Have these things been lost on Mr. Adams himself? And has not his own experience taught him the advantage which a questionable title, or the folly of a ruler may give his subjects? Has he yet to learn that vanity and obvious weakness may provoke a clamor for reforms, which the man of spirit and address, who is brought in to effectuate them, may laugh at? Does he believe that the revolution so “cheering and refreshing” to his spirit, would have taken place, had Henri IV occupied the throne of Louis XVI? Does he think the reform now going on in England would have commenced under Elizabeth or her grandfather Henry VII? Does he believe that the people of the United States would, at this moment, address themselves to the reform of their representation, however unequal, however corrupt, if its corruption only produced subserviency to the will of Andrew Jackson? In short is he to learn, at this time of day, that the power which the exigencies of public affairs require to be lodged in the hands of the Executive of a great and ambitious nation, implies a faculty of usurpation? That such power, passing from generation to generation successively, into the hands of men of mature age, of bold spirits and commanding minds, will increase and multiply itself without end, is certain. That such power will be deemed necessary, so long as men give themselves up to dreams of glory and the lust of conquest, is equally sure.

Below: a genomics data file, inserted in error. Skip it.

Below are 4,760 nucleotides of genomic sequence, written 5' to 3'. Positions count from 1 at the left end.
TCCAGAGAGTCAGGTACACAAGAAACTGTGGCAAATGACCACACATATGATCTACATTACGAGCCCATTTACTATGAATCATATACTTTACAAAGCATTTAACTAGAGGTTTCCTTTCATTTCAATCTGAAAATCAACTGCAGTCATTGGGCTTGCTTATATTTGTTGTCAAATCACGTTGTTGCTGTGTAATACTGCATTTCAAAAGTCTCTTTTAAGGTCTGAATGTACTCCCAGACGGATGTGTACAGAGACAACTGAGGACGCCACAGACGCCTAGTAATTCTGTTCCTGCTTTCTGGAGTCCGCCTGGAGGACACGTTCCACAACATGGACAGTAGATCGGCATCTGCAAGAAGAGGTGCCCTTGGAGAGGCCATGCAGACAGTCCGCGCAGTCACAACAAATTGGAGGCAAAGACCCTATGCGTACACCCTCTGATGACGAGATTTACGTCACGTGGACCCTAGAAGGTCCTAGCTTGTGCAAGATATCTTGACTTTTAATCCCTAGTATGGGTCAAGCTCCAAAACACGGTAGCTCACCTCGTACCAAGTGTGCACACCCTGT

Why did our fathers hope that the experiment of free government might succeed with us, though it had failed every where else? Was it not because our local situation removed us far from war, and the entanglements of foreign politics? Let any infatuation tempt us to throw away this advantage, and seek the evil that seeks not us, and it is not difficult to foresee the consequence. We shall soon find ourselves, like the friends of freedom in England, reduced to inquire, “what hope remains to us, but to regulate the succession on a principle which may afford the people a chance of wresting from a weak prince, the advantages gained by the ability and address of his predecessors?” The solution of this problem was found in the device of “blending together the principle of hereditary succession [column 2:] with that of reformed protestant christianity,” at which Mr. Adams sneers so bitterly. Its inventors were the truest friends to freedom in the world. They were our masters in the science of government. Relieved from the necessity which drove them to this device, we imbodied in our institutions the lessons we had learned from them. Should our folly throw away our peculiar advantages, and our vices render some contrivance of the sort necessary to us as to them, may we be equally fortunate in applying the maxims learned from them! If monarchy become necessary, (and they who most feel the necessity often most deeply lament it,) may we hit on some contrivance as well adapted to give the people the comfortable sense of security, while the ruler is made to feel that he holds his power only by their will. That in every stage of our political existence we may choose wisely, let us shut our ears to those who would disguise their well known predilections for strong government, by ad captandum sneers at any of its particular modes. What end can such sneers answer at this moment, but to confirm our people in the fatal error of supposing liberty secure because the forms of the constitution are preserved? because our monarch is elective, not hereditary; a man and not a child?